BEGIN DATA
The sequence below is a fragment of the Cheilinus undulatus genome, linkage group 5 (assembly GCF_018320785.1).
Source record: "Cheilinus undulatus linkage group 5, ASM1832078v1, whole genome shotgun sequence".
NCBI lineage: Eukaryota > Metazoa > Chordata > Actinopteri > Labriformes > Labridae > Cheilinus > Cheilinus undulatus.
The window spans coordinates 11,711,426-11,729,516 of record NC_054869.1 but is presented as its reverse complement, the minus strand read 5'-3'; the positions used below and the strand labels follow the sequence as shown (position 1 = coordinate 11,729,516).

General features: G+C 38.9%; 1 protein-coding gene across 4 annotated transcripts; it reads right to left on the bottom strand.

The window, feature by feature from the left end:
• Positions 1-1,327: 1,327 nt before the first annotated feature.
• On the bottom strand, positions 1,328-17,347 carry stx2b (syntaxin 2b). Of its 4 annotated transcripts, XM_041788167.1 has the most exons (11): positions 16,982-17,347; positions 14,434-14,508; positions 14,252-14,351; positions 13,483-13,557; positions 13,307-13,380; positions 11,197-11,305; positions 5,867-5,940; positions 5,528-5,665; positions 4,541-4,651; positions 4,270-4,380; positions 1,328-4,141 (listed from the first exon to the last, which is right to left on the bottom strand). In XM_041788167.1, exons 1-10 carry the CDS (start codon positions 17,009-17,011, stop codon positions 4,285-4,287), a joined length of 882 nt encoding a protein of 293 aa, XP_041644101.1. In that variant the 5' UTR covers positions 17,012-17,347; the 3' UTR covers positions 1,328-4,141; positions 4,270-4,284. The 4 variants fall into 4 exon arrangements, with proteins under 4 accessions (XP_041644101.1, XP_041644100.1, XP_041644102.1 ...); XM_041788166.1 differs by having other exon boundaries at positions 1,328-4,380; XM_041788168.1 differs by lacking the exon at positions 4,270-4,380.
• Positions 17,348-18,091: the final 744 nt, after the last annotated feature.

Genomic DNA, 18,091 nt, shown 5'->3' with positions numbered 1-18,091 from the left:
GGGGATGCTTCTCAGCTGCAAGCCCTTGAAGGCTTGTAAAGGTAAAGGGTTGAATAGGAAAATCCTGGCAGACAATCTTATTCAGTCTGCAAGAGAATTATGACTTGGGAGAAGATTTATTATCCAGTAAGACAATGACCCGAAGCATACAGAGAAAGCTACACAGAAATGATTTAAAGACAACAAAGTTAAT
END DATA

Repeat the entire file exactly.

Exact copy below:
The sequence below is a fragment of the Cheilinus undulatus genome, linkage group 5 (assembly GCF_018320785.1).
Source record: "Cheilinus undulatus linkage group 5, ASM1832078v1, whole genome shotgun sequence".
NCBI lineage: Eukaryota > Metazoa > Chordata > Actinopteri > Labriformes > Labridae > Cheilinus > Cheilinus undulatus.
The window spans coordinates 11,711,426-11,729,516 of record NC_054869.1 but is presented as its reverse complement, the minus strand read 5'-3'; the positions used below and the strand labels follow the sequence as shown (position 1 = coordinate 11,729,516).

General features: G+C 38.9%; 1 protein-coding gene across 4 annotated transcripts; it reads right to left on the bottom strand.

The window, feature by feature from the left end:
• Positions 1-1,327: 1,327 nt before the first annotated feature.
• On the bottom strand, positions 1,328-17,347 carry stx2b (syntaxin 2b). Of its 4 annotated transcripts, XM_041788167.1 has the most exons (11): positions 16,982-17,347; positions 14,434-14,508; positions 14,252-14,351; positions 13,483-13,557; positions 13,307-13,380; positions 11,197-11,305; positions 5,867-5,940; positions 5,528-5,665; positions 4,541-4,651; positions 4,270-4,380; positions 1,328-4,141 (listed from the first exon to the last, which is right to left on the bottom strand). In XM_041788167.1, exons 1-10 carry the CDS (start codon positions 17,009-17,011, stop codon positions 4,285-4,287), a joined length of 882 nt encoding a protein of 293 aa, XP_041644101.1. In that variant the 5' UTR covers positions 17,012-17,347; the 3' UTR covers positions 1,328-4,141; positions 4,270-4,284. The 4 variants fall into 4 exon arrangements, with proteins under 4 accessions (XP_041644101.1, XP_041644100.1, XP_041644102.1 ...); XM_041788166.1 differs by having other exon boundaries at positions 1,328-4,380; XM_041788168.1 differs by lacking the exon at positions 4,270-4,380.
• Positions 17,348-18,091: the final 744 nt, after the last annotated feature.

Genomic DNA, 18,091 nt, shown 5'->3' with positions numbered 1-18,091 from the left:
GGGGATGCTTCTCAGCTGCAAGCCCTTGAAGGCTTGTAAAGGTAAAGGGTTGAATAGGAAAATCCTGGCAGACAATCTTATTCAGTCTGCAAGAGAATTATGACTTGGGAGAAGATTTATTATCCAGTAAGACAATGACCCGAAGCATACAGAGAAAGCTACACAGAAATGATTTAAAGACAACAAAGTTAAT